The music and sound design of the game was also a strong reason why I could not tear myself away from the game for hours at a time. Within six hours of playing the game I was committed to purchasing the soundtrack on Bandcamp. The music really sets the mood to each of the places your characters visit and the story that is being told on the screen. It is reminiscent of chiptune music and the soundtrack is quite varied. Admittedly, it appears that they did outsource the music to another company, but it is clear they worked together to ensure that everything fit in perfectly.
With all of that in mind, there are a number of issues that I have with the game that did take away from the experience a bit. First off, there are some quirks of the RPG maker system that can cause issues with users. For example, when using one of my controllers I ran into some control issues, but using an Xbox controller worked well enough. Keep in mind that the instructions of the game reference your keyboard regardless of if you’re using it or not. It would be nice to see them implement symbols for common controllers.
Twice during play I ran into an issue where the game froze visually, but was still running otherwise. Both times this was while I was doing something in the menu which caused me to try to remember how to save the game. Luckily I was able to save my game both times and exit to solve the issue, but at this time I am not entirely sure what causes the issue and haven’t experienced it in other games made with the same engine.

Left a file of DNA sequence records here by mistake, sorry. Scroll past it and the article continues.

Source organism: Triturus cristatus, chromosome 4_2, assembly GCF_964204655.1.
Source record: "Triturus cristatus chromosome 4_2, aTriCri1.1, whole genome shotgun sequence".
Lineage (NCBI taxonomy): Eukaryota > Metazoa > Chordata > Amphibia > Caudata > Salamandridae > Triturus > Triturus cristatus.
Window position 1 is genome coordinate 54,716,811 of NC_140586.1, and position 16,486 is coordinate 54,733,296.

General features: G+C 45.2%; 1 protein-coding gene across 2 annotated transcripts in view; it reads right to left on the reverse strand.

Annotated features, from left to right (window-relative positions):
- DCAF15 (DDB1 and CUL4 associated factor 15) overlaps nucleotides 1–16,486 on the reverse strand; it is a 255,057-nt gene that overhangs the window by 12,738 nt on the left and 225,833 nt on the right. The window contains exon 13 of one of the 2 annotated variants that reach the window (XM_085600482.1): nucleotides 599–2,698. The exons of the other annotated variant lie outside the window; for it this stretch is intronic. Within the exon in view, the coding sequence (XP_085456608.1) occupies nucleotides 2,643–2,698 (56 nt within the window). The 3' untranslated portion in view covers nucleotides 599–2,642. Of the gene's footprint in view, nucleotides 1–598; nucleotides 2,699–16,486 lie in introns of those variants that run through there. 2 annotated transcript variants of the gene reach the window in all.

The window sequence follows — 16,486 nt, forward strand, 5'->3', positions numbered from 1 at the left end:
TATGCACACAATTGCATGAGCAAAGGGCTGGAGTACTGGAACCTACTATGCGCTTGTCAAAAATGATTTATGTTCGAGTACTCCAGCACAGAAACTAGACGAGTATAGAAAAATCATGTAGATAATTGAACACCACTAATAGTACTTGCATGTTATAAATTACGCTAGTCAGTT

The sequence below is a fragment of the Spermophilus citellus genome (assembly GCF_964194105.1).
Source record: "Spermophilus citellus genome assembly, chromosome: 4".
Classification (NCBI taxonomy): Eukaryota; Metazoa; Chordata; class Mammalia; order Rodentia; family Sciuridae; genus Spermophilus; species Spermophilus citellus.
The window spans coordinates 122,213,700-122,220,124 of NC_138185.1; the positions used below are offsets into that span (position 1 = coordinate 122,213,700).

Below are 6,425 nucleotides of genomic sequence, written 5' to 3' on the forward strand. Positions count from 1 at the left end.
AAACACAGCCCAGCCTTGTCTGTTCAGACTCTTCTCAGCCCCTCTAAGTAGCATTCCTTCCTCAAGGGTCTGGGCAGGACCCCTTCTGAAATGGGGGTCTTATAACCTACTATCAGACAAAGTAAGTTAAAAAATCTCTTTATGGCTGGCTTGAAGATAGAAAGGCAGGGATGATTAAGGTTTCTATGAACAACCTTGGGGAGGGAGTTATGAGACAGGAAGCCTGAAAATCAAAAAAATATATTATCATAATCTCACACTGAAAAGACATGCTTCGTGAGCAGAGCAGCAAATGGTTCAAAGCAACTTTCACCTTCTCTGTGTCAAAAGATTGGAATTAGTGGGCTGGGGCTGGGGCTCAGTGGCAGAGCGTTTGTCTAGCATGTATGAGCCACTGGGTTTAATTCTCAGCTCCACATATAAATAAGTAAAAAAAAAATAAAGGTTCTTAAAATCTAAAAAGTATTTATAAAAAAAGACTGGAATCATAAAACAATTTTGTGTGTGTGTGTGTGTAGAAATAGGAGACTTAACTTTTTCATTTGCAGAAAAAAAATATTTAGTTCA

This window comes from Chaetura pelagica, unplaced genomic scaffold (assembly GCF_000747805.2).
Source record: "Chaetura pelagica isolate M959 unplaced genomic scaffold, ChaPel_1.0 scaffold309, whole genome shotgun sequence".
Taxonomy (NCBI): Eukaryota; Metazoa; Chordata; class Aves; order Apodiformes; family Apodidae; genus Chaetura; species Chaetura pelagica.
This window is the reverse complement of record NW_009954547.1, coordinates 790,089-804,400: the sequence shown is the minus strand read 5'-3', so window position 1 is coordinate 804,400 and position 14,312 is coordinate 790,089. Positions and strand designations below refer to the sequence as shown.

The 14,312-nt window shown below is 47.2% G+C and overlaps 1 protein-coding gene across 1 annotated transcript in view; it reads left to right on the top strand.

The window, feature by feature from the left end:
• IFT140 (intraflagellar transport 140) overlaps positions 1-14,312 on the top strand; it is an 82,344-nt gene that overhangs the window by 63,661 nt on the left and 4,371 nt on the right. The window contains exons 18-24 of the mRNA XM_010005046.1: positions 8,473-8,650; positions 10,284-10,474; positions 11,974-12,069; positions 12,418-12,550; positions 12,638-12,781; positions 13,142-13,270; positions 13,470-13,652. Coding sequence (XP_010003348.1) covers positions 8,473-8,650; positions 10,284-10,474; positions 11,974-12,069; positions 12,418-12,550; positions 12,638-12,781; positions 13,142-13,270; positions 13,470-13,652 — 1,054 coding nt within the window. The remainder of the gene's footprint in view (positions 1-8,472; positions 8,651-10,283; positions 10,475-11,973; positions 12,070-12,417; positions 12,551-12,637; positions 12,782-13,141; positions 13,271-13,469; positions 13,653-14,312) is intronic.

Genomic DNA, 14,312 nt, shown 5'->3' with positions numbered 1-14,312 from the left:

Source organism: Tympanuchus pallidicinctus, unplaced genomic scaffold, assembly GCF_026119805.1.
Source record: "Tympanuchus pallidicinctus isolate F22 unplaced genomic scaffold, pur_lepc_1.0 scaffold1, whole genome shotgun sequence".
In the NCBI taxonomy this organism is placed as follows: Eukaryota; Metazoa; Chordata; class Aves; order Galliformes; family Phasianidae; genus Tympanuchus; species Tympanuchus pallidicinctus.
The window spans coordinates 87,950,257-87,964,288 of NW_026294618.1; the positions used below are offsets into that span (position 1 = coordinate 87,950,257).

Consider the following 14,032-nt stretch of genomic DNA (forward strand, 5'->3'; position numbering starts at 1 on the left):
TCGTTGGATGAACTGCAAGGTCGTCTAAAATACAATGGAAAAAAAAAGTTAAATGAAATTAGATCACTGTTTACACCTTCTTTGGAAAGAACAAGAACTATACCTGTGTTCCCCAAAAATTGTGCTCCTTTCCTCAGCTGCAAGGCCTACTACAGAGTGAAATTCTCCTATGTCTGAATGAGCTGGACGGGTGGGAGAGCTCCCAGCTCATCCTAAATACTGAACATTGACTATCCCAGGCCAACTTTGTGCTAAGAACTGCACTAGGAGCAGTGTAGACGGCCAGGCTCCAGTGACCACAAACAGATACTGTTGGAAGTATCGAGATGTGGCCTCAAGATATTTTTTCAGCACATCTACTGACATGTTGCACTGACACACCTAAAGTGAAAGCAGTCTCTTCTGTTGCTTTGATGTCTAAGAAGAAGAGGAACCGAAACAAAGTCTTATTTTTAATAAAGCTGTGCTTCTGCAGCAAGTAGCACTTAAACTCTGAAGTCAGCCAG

Finally, there is a dashing puzzle at one point in the game that can be frustrating for people due to the way that RPG Maker handles inputs. In particular, you have to dash to a series of switches with tight timing to be able to make it through doors that close. You essentially need to be mashing the dash button as soon as you hit the switch, otherwise there will be a delay in dashing. It seems to be a limit in how it handles input and I’ve seen some people online say that they haven’t had any issues, but it’s something a majority of players will face. Once you get used to it, the puzzle is actually really easy.
HEARTBEAT is a very emotional ride for JRPG fans that has a lot of variety in the scenes and the different activities that the player can engage in. If you’re a fan of JRPGs looking for something different, I would highly recommend playing the demo to see if its a game and aesthetic you will enjoy.
Official Website: https://shepple.itch.io/heartbeat
Steam Page: https://store.steampowered.com/app/984560/HEARTBEAT/